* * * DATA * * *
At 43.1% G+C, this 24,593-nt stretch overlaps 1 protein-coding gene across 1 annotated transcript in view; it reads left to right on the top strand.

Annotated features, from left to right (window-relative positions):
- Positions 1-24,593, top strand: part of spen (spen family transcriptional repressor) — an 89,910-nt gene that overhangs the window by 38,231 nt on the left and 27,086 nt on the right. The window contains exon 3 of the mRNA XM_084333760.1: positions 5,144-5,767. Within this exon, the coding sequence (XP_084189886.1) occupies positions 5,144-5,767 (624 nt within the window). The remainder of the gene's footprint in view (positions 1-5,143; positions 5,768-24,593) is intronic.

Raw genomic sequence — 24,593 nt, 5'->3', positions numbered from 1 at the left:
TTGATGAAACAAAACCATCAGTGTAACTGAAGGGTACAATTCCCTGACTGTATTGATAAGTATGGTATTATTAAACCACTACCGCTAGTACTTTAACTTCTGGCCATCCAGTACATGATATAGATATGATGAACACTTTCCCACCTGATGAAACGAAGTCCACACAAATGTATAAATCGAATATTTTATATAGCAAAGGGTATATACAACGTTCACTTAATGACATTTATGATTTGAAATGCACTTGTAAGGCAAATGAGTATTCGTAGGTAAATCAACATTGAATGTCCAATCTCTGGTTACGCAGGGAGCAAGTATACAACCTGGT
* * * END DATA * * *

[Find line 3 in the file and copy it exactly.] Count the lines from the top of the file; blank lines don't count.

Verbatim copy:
- Positions 1-24,593, top strand: part of spen (spen family transcriptional repressor) — an 89,910-nt gene that overhangs the window by 38,231 nt on the left and 27,086 nt on the right. The window contains exon 3 of the mRNA XM_084333760.1: positions 5,144-5,767. Within this exon, the coding sequence (XP_084189886.1) occupies positions 5,144-5,767 (624 nt within the window). The remainder of the gene's footprint in view (positions 1-5,143; positions 5,768-24,593) is intronic.